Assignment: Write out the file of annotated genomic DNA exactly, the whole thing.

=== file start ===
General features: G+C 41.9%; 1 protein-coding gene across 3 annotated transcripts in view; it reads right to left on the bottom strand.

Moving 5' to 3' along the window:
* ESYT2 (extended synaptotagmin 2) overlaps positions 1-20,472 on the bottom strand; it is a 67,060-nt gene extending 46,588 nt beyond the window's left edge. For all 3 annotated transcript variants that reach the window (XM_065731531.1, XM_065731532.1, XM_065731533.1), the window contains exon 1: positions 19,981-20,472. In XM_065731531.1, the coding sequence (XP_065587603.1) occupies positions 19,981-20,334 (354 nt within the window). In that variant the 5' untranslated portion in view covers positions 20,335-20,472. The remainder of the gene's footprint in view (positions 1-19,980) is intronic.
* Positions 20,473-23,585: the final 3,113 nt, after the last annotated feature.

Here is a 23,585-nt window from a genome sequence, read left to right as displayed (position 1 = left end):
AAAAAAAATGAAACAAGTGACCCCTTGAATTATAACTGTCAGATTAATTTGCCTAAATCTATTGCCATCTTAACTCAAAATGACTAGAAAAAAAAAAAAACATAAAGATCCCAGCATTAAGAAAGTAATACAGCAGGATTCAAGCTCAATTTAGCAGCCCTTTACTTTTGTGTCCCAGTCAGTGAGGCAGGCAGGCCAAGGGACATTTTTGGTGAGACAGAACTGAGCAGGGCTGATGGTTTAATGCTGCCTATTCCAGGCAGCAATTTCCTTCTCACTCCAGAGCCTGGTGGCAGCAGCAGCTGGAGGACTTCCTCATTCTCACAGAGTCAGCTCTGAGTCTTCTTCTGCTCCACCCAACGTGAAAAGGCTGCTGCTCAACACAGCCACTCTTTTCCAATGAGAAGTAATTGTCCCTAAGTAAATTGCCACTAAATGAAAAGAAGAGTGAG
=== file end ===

General features: G+C 41.9%; 1 protein-coding gene across 3 annotated transcripts in view; it reads right to left on the bottom strand.

Moving 5' to 3' along the window:
* ESYT2 (extended synaptotagmin 2) overlaps positions 1-20,472 on the bottom strand; it is a 67,060-nt gene extending 46,588 nt beyond the window's left edge. For all 3 annotated transcript variants that reach the window (XM_065731531.1, XM_065731532.1, XM_065731533.1), the window contains exon 1: positions 19,981-20,472. In XM_065731531.1, the coding sequence (XP_065587603.1) occupies positions 19,981-20,334 (354 nt within the window). In that variant the 5' untranslated portion in view covers positions 20,335-20,472. The remainder of the gene's footprint in view (positions 1-19,980) is intronic.
* Positions 20,473-23,585: the final 3,113 nt, after the last annotated feature.

Here is a 23,585-nt window from a genome sequence, read left to right as displayed (position 1 = left end):
AAAAAAAATGAAACAAGTGACCCCTTGAATTATAACTGTCAGATTAATTTGCCTAAATCTATTGCCATCTTAACTCAAAATGACTAGAAAAAAAAAAAAACATAAAGATCCCAGCATTAAGAAAGTAATACAGCAGGATTCAAGCTCAATTTAGCAGCCCTTTACTTTTGTGTCCCAGTCAGTGAGGCAGGCAGGCCAAGGGACATTTTTGGTGAGACAGAACTGAGCAGGGCTGATGGTTTAATGCTGCCTATTCCAGGCAGCAATTTCCTTCTCACTCCAGAGCCTGGTGGCAGCAGCAGCTGGAGGACTTCCTCATTCTCACAGAGTCAGCTCTGAGTCTTCTTCTGCTCCACCCAACGTGAAAAGGCTGCTGCTCAACACAGCCACTCTTTTCCAATGAGAAGTAATTGTCCCTAAGTAAATTGCCACTAAATGAAAAGAAGAGTGAG